Data Entry: Please note that the research database will be replaced by UNIverse by the end of October 2023. Please enter your data into the system Thanks

Login for users with Unibas email account...

Login for registered users without Unibas email account...

Losing half the conductive area hardly impacts the water status of mature trees
JournalArticle (Originalarbeit in einer wissenschaftlichen Zeitschrift)
ID 4487129
Author(s) Dietrich, Lars; Hoch, Günter; Kahmen, Ansgar; Körner, Christian
Author(s) at UniBasel Körner, Christian
Hoch, Günter
Dietrich, Lars
Kahmen, Ansgar
Year 2018
Title Losing half the conductive area hardly impacts the water status of mature trees
Journal Scientific Reports
Volume 8
Number 1
Pages / Article-Number 15006
Mesh terms Plant Leaves; Plant Physiological Phenomena; Plant Roots; Plant Transpiration; Trees; Xylem
Abstract The water status of transpiring tree crowns depends on a hydraulic continuum from the soil matrix around roots to the sub-stomatal cavity of leaves, with a multitude of hydraulic resistances along this path. Although the stem xylem path may not be the most critical of these resistances, it had been suggested that a >50% interruption of that path by drought-stress-induced embolization (air filling) of conduits is critical for tree survival. Here we show that cutting the sapwood of mature, 35 m tall trees in half hardly affects crown water status and transpiration. Counter expectation, this first adult tree sapwood interception experiment revealed that shoot water potential in the canopy (assessed by using a 45 m canopy crane) either remained unaffected (spruce) or became less negative (beech), associated with small reductions in leaf diffusive conductance for water vapour. We conclude that the stem xylem of these trees has a large overcapacity and the tree hydraulics debate requires a critical re-visitation.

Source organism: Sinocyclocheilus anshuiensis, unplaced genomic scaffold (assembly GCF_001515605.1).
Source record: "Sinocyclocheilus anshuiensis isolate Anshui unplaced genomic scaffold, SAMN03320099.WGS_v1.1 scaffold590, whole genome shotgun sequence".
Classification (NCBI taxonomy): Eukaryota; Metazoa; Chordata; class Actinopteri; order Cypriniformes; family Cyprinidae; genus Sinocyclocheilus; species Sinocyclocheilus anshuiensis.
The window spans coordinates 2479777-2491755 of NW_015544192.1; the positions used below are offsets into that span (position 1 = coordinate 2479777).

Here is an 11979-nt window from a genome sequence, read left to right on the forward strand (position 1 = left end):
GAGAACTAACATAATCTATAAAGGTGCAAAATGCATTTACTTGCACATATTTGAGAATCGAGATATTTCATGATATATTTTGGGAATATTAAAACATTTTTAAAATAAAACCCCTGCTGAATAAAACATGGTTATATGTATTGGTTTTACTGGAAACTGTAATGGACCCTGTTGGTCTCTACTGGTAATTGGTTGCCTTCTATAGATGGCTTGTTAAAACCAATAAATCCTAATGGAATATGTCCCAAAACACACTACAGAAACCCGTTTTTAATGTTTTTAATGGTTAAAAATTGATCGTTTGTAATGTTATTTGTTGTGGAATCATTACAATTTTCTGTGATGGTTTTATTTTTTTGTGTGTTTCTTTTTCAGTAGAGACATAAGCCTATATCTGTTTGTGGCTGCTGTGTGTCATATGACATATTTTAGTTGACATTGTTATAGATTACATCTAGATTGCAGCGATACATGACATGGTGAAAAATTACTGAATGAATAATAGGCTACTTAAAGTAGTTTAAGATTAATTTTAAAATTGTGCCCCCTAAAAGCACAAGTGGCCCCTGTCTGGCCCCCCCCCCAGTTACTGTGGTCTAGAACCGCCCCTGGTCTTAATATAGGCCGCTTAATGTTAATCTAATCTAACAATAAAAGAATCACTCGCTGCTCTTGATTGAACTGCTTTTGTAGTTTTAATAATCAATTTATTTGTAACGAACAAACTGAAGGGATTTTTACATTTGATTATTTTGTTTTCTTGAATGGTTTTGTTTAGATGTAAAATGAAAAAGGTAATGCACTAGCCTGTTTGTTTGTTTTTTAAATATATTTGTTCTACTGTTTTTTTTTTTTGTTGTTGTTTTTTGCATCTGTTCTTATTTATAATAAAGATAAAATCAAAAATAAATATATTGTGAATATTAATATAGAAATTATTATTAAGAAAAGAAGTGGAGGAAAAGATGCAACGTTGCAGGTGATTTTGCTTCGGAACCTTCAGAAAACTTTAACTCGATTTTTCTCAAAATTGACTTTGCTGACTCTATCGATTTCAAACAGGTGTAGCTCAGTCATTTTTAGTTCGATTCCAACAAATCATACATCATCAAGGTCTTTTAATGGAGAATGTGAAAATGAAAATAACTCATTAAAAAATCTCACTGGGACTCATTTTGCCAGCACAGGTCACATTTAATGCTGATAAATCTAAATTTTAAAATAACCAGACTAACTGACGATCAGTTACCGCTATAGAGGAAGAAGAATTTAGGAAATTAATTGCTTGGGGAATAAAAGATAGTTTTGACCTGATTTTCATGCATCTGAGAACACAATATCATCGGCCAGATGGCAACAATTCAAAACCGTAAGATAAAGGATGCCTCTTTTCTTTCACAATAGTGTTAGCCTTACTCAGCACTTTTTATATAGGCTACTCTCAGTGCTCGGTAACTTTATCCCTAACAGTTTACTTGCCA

Publisher Nature Publishing Group
ISSN/ISBN 2045-2322
Full Text on edoc No
Digital Object Identifier DOI 10.1038/s41598-018-33465-0
PubMed ID
ISI-Number WOS:000446802800012
Document type (ISI) Journal Article

MCSS v5.8 PRO. 0.351 sec, queries - 0.000 sec ©Universität Basel  |  Impressum   |